Tide of Times Crush On Column Writing
Scribing seems to be an exacting undertaking for even people projected as “experts”. Many individuals projected by the news media -- print and broadcast -- have a big appetite for being seen and heard but they shrink and cringe when faced with suggestions that they put down their valued views to pen and paper. Writing regularly, apparently, is an exacting effort. Producing a weekly column is by no means everybody’s cup of tea. Nor is it so for this scribe who has undertaken such venture for more than 40 years, come rain or shine.
Not many summon the will and energy to write opinion pieces. Some are reluctant to offer space to those seen as even remotely potential threat to their editorship in an industry where demands for editors are very sparing.
Monday has always been my date as a columnist with TRN in print, though the write-up is faithfully submitted at least two days ahead to be consigned to print. The choice was on account of the fact that Saturday had less distractions at office with fewer staff around and less activity. By the early 1980s, Saturday was my regular weekday off. This gave me a free time for opinion crafting.
In the spring of 1976, a few months after Mana Ranjan Josse succeeded the founder editor Barun S. Rana the previous winter, this scribe made a debut as columnist carrying the slug Potpourri. They included Reporting Times, Far & Wide and, at times, EagleEye.
My seniors and contemporaries have written, taken breathers and resumed writing their columns. Probably they had better things to do. Scribing, admittedly, is not the sole choice for anyone. I happen to keep going, as long as I am given the space and modest remuneration. This novice in 1973 was paid Rs 45 per an occasional piece when the monthly salary was Rs. 525 for a sub-editor. To put the records straight, Mana Ranjan Josse remains Nepal’s senior-most newspaper columnist -- and with the most consistently researched contents all these 50 years and more.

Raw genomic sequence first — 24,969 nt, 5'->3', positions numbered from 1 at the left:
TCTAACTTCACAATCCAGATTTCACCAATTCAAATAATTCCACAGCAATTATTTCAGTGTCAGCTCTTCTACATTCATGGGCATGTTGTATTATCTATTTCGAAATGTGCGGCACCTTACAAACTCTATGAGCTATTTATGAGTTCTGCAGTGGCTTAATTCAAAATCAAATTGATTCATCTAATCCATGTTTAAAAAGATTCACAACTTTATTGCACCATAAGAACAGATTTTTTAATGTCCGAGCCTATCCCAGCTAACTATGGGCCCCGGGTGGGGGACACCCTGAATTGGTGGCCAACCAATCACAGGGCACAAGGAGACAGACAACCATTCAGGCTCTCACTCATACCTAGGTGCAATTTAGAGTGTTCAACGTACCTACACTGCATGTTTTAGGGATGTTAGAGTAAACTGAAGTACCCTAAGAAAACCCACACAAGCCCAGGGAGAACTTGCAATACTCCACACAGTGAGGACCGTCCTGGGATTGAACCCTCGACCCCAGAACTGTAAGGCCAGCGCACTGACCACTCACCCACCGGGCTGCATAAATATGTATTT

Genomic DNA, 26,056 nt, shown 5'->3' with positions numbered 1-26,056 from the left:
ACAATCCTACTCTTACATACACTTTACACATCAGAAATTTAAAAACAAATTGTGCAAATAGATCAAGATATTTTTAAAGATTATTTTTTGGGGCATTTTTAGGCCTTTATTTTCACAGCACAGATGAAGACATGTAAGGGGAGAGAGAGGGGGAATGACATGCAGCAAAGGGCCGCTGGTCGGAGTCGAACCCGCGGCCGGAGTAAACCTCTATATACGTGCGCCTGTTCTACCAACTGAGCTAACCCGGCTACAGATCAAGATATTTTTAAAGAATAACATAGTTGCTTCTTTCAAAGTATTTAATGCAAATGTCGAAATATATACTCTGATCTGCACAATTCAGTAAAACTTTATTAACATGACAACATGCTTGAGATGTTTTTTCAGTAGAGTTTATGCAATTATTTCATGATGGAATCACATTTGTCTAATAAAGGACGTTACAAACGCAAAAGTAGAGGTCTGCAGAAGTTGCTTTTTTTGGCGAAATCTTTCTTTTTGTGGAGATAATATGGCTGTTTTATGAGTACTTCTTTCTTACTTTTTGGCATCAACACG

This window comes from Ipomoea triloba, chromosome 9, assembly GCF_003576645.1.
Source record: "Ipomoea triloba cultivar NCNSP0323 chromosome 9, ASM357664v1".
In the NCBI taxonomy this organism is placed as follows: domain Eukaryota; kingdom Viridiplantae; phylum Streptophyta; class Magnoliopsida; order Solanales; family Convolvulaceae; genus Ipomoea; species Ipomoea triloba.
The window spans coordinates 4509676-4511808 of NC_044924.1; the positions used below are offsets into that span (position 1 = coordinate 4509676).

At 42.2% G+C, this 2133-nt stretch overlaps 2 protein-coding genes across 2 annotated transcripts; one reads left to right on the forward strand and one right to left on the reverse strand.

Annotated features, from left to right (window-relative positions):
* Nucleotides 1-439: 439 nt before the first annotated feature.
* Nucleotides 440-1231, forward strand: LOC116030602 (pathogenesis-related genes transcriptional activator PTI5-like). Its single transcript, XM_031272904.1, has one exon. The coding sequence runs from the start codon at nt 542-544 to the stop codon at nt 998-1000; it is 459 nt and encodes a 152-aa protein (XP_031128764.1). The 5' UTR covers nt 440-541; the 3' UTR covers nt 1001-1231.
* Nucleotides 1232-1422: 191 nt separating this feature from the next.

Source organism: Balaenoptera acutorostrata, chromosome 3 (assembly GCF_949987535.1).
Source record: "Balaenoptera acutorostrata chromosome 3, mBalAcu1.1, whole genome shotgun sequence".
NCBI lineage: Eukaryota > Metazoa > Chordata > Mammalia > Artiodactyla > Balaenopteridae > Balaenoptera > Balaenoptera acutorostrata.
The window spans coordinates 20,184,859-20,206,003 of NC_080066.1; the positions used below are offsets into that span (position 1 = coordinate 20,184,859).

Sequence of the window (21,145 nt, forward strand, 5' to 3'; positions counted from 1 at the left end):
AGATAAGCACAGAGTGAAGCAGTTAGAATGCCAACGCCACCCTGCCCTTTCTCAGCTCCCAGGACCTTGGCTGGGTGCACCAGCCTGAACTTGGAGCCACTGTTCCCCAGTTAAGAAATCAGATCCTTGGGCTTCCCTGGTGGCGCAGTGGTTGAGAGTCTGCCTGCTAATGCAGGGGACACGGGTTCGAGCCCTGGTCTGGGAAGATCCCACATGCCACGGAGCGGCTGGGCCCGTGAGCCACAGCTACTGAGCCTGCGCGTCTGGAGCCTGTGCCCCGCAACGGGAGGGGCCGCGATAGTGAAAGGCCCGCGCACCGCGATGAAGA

Only twice have I been interrupted by rude stoppage of the column -- in 1994 and 2006 -- in the wake of sweeping “political changes” in the country. Once, in early 1993, the Column In Black & White, launched in 1992, nearly received a red rag but for the vocal support of Yuba Nath Lamsal, who expressed dismay on finding that I was about to stop writing the column altogether on being quietly told not to write on political issues. In a well-attended editorial staff meeting, Lamsal defended the column, “His is the most widely read column, and yet I hear that it is not appearing any longer. If true, it would be a great loss for the paper.” That created an electrifying effect on the whole assembly, and Editor Tara Nath Sharma responded, “I only suggested that he write on any topic other than politics. But he is free to write on any topic.”
One of the points against me was that the column’s “Without Comment” segment carried Nepali Congress leader Ganesh Man Singh’s public remark: “A revolution devours its own child.” Many thought that it alluded to the incumbent Prime Minister Girija Prasad Koirala. The column continued, offering its scribe the space for pen-pushing as usual.